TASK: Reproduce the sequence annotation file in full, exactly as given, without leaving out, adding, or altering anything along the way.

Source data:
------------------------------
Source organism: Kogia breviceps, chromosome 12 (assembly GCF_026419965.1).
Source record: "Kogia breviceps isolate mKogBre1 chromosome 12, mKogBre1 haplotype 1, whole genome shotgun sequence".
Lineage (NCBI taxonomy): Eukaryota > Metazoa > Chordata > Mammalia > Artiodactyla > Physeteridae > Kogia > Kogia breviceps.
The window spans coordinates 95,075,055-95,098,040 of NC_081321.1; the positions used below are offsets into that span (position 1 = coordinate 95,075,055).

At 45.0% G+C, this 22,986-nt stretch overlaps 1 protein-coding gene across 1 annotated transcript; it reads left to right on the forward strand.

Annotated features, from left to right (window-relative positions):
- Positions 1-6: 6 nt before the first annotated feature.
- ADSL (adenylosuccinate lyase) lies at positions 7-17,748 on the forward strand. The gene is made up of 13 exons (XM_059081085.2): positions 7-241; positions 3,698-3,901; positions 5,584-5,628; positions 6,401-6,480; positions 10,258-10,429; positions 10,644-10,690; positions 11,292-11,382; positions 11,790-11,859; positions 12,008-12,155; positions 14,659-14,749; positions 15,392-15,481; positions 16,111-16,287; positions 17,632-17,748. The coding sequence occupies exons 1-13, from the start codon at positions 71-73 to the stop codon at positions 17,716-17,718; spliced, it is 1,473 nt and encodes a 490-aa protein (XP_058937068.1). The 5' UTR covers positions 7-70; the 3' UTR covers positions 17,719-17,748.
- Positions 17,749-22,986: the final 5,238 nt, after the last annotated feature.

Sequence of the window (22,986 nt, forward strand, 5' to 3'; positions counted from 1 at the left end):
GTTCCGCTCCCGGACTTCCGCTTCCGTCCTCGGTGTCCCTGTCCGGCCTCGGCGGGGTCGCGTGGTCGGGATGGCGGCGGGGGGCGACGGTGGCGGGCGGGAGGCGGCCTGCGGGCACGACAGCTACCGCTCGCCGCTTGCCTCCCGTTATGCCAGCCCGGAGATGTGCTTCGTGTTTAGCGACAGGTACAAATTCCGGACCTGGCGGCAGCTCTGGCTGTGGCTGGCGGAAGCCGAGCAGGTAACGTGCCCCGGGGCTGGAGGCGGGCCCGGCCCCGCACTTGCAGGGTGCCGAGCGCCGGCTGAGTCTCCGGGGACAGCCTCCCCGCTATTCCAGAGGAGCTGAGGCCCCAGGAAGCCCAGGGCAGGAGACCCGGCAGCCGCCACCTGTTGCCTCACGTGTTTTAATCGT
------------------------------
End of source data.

Source organism: Kogia breviceps, chromosome 12 (assembly GCF_026419965.1).
Source record: "Kogia breviceps isolate mKogBre1 chromosome 12, mKogBre1 haplotype 1, whole genome shotgun sequence".
Lineage (NCBI taxonomy): Eukaryota > Metazoa > Chordata > Mammalia > Artiodactyla > Physeteridae > Kogia > Kogia breviceps.
The window spans coordinates 95,075,055-95,098,040 of NC_081321.1; the positions used below are offsets into that span (position 1 = coordinate 95,075,055).

At 45.0% G+C, this 22,986-nt stretch overlaps 1 protein-coding gene across 1 annotated transcript; it reads left to right on the forward strand.

Annotated features, from left to right (window-relative positions):
- Positions 1-6: 6 nt before the first annotated feature.
- ADSL (adenylosuccinate lyase) lies at positions 7-17,748 on the forward strand. The gene is made up of 13 exons (XM_059081085.2): positions 7-241; positions 3,698-3,901; positions 5,584-5,628; positions 6,401-6,480; positions 10,258-10,429; positions 10,644-10,690; positions 11,292-11,382; positions 11,790-11,859; positions 12,008-12,155; positions 14,659-14,749; positions 15,392-15,481; positions 16,111-16,287; positions 17,632-17,748. The coding sequence occupies exons 1-13, from the start codon at positions 71-73 to the stop codon at positions 17,716-17,718; spliced, it is 1,473 nt and encodes a 490-aa protein (XP_058937068.1). The 5' UTR covers positions 7-70; the 3' UTR covers positions 17,719-17,748.
- Positions 17,749-22,986: the final 5,238 nt, after the last annotated feature.

Sequence of the window (22,986 nt, forward strand, 5' to 3'; positions counted from 1 at the left end):
GTTCCGCTCCCGGACTTCCGCTTCCGTCCTCGGTGTCCCTGTCCGGCCTCGGCGGGGTCGCGTGGTCGGGATGGCGGCGGGGGGCGACGGTGGCGGGCGGGAGGCGGCCTGCGGGCACGACAGCTACCGCTCGCCGCTTGCCTCCCGTTATGCCAGCCCGGAGATGTGCTTCGTGTTTAGCGACAGGTACAAATTCCGGACCTGGCGGCAGCTCTGGCTGTGGCTGGCGGAAGCCGAGCAGGTAACGTGCCCCGGGGCTGGAGGCGGGCCCGGCCCCGCACTTGCAGGGTGCCGAGCGCCGGCTGAGTCTCCGGGGACAGCCTCCCCGCTATTCCAGAGGAGCTGAGGCCCCAGGAAGCCCAGGGCAGGAGACCCGGCAGCCGCCACCTGTTGCCTCACGTGTTTTAATCGT